Once done you will then be able to type purge into terminal to free up memory resources once more.

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How To: Use Automator to show/hide hidden files

This blog posts is one of the several guest blog posts to Posted by one of my readers Thomas Hazlett, Thomas has converted the terminal commands in my earlier post Show hidden files in OS X 10.7 or 10.8

  1. Launch -> /Aplications/Automator
  2. Select what type of workflow you would like. I feel a service is a good choice for this so go ahead and;
  3. Select -> Service
  4. At the top of the window there should be 2 combo-boxes.
  5. Select -> no input
  6. Select ->
  7. Drag -> Run shell script; from the left panel to the right and enter the following:

(You may have to retype the quotes around the “YES” in the if statement).

8.   Below that Drag -> Ask for confirmation and enter a message to the effect of “Do you want to relaunch finder? This will cancel any file transfers etc.”Under that,
9.  Drag -> Run shell script and enter killall Finder
10.  Save it, naming it whatever you want it to appear as under the services submenu of the Finder menu.
11.   With Finder in the foreground, click Finder in the top left -> down to Services and click your newly created Service.

Thomas Hazlett is from and still lives in Belfast, N. Ireland. He is currently studying with the Open University towards his BSc in Computing and IT however has decided to take a year out to work on his own projects; start a blog; and spend more time doing home renovations. You can find more about him at

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Routing network traffic over specific connections – OS X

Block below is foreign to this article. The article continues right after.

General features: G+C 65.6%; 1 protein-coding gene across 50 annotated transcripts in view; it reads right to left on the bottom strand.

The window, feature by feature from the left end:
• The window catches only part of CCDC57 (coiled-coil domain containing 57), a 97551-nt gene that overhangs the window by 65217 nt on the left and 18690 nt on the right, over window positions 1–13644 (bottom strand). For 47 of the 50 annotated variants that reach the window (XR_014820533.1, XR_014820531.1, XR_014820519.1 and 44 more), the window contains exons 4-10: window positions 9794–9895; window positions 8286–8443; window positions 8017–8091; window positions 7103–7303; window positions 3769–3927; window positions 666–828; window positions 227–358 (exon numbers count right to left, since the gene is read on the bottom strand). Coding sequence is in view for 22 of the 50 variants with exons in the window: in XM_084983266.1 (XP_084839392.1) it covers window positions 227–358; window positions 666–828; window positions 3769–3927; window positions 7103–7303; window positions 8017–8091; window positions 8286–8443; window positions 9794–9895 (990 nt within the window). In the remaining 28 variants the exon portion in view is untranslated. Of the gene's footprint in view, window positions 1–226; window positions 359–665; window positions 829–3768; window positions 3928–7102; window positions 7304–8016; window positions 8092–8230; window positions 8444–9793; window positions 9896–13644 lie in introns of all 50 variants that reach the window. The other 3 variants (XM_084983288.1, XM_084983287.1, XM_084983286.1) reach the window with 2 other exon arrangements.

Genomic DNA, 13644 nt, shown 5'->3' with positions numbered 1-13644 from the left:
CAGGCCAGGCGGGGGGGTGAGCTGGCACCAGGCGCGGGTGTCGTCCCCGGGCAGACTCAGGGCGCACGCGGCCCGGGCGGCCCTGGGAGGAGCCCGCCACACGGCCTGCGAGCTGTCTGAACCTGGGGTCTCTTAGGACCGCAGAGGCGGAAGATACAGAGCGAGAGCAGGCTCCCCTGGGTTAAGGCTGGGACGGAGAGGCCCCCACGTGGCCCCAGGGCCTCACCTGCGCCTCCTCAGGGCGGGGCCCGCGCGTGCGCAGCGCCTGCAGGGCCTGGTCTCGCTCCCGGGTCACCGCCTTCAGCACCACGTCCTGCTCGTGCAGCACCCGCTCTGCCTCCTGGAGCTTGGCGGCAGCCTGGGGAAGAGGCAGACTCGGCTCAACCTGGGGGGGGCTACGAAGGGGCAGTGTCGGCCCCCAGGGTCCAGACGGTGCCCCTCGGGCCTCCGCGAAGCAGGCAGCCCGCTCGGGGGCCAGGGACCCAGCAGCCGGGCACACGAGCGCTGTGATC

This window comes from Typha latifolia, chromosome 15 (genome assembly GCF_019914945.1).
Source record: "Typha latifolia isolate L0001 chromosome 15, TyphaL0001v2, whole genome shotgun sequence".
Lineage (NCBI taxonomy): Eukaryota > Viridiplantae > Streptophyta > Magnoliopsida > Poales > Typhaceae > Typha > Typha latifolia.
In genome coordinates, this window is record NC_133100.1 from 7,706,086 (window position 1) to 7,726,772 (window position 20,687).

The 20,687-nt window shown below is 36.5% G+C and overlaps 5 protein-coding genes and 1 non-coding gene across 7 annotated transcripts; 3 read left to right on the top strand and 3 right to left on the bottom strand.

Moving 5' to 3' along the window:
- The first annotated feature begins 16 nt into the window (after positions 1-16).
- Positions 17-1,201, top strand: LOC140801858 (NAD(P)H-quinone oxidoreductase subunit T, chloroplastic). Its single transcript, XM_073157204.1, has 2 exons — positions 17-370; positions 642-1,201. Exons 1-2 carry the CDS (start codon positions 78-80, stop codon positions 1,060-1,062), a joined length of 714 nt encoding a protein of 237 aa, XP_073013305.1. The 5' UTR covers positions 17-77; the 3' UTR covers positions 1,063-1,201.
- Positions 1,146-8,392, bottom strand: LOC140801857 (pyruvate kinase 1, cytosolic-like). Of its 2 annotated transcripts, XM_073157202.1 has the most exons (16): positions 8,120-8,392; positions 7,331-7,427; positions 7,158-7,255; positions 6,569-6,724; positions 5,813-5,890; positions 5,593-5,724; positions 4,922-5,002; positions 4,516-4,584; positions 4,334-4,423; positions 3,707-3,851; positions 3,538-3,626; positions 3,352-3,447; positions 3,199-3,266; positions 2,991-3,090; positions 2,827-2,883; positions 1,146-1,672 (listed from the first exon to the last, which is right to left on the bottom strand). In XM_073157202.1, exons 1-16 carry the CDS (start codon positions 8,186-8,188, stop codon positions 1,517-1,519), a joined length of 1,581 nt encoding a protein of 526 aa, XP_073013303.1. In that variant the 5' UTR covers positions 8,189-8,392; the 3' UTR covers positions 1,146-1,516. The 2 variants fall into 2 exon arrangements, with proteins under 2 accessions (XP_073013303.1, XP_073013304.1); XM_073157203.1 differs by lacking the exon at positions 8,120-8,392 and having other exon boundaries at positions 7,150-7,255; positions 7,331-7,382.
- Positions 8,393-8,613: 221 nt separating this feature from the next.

TerminalRouting Network Traffic

I recently came up against a bit of an issue whilst working on my MacBook Pro in the office, due to the environment we work in access to the outside world is tightly controlled by our firewall, and although I love to spend countless hours adding and tweaking rules (not strictly true) – I wanted to find a better solution for routing traffic to certain sources over certain connections.

Now – there’s a couple of fairly major caveats on this ‘how-to’ and that is that a second network needs to be available and that the gateway addresses are different.

For the purposes of this tutorial, my wired lan connections IP address is and my wireless connections IP address

The tutorial was born from my laptop’s need to communicate with Stanford Universities Folding@Home client, which needed to communicate with its job server* to upload and download new work packages. (*This is one IP address of many used)

Knowing I had my unrestricted wireless connection available I knew I wouldn’t have any issues, however as my MacBook’s service order is always set to use the cabled connection first – the client would always try sending over that and then fail.

Working around this is however, fairly straight forward and easy to achieve. All I needed to do was to direct all the network traffic to Stanford’s servers over my wireless connections gateway.

To do this, all you need to do is fire up a terminal session and type the following:

Upon hitting return you should be prompted for your ‘sudo’ password, once added the route will then be added to the routing table. Thus forcing all traffic to that address to ignore my service order, and default to the wireless connection to send/receive traffic. Obviously – this is a pretty unique situation, and outside of that network traffic will then start failing. To rectify that, and remove the entry from the routing table you will again need a terminal session, and to type the following:

Obviously you will need to replace the IP Addresses where appropriate.

If you’ve a better way of dealing with such issues I would really be interested to hear them – let me know using the comments section below.